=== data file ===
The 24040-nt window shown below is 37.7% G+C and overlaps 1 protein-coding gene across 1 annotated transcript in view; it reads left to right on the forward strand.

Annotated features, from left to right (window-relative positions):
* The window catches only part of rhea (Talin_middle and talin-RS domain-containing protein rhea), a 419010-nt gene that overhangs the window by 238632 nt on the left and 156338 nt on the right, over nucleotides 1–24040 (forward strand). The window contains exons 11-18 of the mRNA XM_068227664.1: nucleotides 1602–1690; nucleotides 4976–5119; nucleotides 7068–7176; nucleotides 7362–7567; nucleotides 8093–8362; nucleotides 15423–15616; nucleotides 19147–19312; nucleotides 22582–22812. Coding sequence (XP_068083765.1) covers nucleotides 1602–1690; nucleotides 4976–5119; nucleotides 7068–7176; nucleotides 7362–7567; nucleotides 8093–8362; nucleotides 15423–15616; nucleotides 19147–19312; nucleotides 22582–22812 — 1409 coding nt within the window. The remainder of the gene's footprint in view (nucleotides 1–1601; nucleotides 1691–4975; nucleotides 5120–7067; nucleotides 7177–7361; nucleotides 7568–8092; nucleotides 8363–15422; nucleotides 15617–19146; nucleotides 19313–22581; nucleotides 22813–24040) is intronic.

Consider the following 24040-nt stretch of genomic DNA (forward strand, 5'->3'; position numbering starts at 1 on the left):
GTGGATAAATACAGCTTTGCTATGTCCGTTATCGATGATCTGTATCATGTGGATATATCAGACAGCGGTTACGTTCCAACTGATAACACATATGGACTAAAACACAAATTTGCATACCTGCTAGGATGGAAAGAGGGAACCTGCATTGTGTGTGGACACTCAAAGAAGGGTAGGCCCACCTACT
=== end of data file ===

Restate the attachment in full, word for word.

The 24040-nt window shown below is 37.7% G+C and overlaps 1 protein-coding gene across 1 annotated transcript in view; it reads left to right on the forward strand.

Annotated features, from left to right (window-relative positions):
* The window catches only part of rhea (Talin_middle and talin-RS domain-containing protein rhea), a 419010-nt gene that overhangs the window by 238632 nt on the left and 156338 nt on the right, over nucleotides 1–24040 (forward strand). The window contains exons 11-18 of the mRNA XM_068227664.1: nucleotides 1602–1690; nucleotides 4976–5119; nucleotides 7068–7176; nucleotides 7362–7567; nucleotides 8093–8362; nucleotides 15423–15616; nucleotides 19147–19312; nucleotides 22582–22812. Coding sequence (XP_068083765.1) covers nucleotides 1602–1690; nucleotides 4976–5119; nucleotides 7068–7176; nucleotides 7362–7567; nucleotides 8093–8362; nucleotides 15423–15616; nucleotides 19147–19312; nucleotides 22582–22812 — 1409 coding nt within the window. The remainder of the gene's footprint in view (nucleotides 1–1601; nucleotides 1691–4975; nucleotides 5120–7067; nucleotides 7177–7361; nucleotides 7568–8092; nucleotides 8363–15422; nucleotides 15617–19146; nucleotides 19313–22581; nucleotides 22813–24040) is intronic.

Consider the following 24040-nt stretch of genomic DNA (forward strand, 5'->3'; position numbering starts at 1 on the left):
GTGGATAAATACAGCTTTGCTATGTCCGTTATCGATGATCTGTATCATGTGGATATATCAGACAGCGGTTACGTTCCAACTGATAACACATATGGACTAAAACACAAATTTGCATACCTGCTAGGATGGAAAGAGGGAACCTGCATTGTGTGTGGACACTCAAAGAAGGGTAGGCCCACCTACT